However, as a non-market economy, China continues to face many challenges in the energy sector. China’s reliance on imported oil and natural gas continues to rise while there is a consistent imbalance between supply and demand which will not be solved in the foreseeable future. Indeed, China has to rely on a continued supply of oil and gas from countries such as Iran, Libya and Russia to constantly meet the increasing demands of its growing populace who are consistently demanding greater supplies of energy. Furthermore, this rapid increase in energy consumption necessarily causes environmental problems, including the emission of CO2 and the challenge for China is to enact policies that will give top priority to energy conservation.
The Chinese Central Government will focus on strengthening international co-operation on energy policy to promote efficient use of energy as well as establishing a concrete plan for a clean energy supply through the use of shale gas and other mineral resources. China plans to accelerate research and development into advanced energy conservation methods and techniques as well as implementing key energy conservation projects. China also plans to strengthen energy pricing reforms and implement preferential tax policies focusing on energy efficiency by providing depreciation deductions on equipment and reducing the corporate tax rate on projects involving renewable energy.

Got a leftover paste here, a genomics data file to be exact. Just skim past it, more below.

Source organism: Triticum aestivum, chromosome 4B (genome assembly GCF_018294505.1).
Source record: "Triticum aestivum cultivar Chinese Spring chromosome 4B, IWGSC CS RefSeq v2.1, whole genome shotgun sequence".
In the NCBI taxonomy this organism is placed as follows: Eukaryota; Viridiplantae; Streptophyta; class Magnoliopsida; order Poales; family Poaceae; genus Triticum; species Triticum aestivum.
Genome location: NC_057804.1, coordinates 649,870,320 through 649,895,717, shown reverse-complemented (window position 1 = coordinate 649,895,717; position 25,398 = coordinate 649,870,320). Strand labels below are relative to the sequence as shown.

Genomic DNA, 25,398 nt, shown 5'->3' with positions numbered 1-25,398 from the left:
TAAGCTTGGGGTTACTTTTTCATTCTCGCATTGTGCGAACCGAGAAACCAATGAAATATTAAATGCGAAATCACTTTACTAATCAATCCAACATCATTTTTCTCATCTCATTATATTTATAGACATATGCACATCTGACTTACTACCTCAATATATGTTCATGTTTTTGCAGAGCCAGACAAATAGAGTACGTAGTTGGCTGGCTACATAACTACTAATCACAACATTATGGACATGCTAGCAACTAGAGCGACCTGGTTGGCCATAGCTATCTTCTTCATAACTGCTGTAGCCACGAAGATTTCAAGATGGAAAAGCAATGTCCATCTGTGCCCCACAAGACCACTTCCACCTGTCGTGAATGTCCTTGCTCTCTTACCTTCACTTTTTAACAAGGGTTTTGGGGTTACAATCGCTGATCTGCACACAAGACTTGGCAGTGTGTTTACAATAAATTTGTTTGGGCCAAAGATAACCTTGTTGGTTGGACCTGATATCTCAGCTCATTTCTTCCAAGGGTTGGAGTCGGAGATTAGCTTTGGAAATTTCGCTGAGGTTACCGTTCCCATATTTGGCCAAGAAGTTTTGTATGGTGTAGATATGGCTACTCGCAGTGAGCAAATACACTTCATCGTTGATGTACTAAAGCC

China will make a concerted effort to develop clean and efficient use of coal through coal liquefaction, gasification, etc., accelerating the development of nuclear power and improving its oil and natural gas pipeline network. Furthermore, China continues to invest heavily in building up its national oil reserves in areas such as Dalian and Qingdao where I have visited and was made aware of oil base reserves currently under construction. China’s goal is to develop around 10 million tons of oil and will establish a framework for the application of laws and regulations for these national oil reserves.
Consequently, in an effort to deal with environmental problems that are endemic to energy consumption, China will expand its use of renewable energy. China will promote the development of renewable energy through the establishment of a renewable energy industry services system along with tax incentives.
China will further its cooperation with foreign countries to implement its domestic energy production through bilateral trade negotiations. The goal is to have increased dialogue and discussion on energy security, energy exploration and cooperation on clean coal and renewable energy supplies.
Since the United States and China have signed bilateral agreements on energy policy, energy cooperation between China and the United States was one of the important issues for President Hu Jintao during his state visit to Washington, DC earlier this year. Both countries recognize the benefits of such cooperation to ensure a readily available supply of energy for both countries as well as the creation of business opportunities between American and Chinese companies in an effort to promote positive relations between both countries and increase the global supply of oil. In fact, American oil companies have played a significant role in China’s oil exploration and development for the past few years.
By. Ralph Winnie
Source: Diplomatic Courier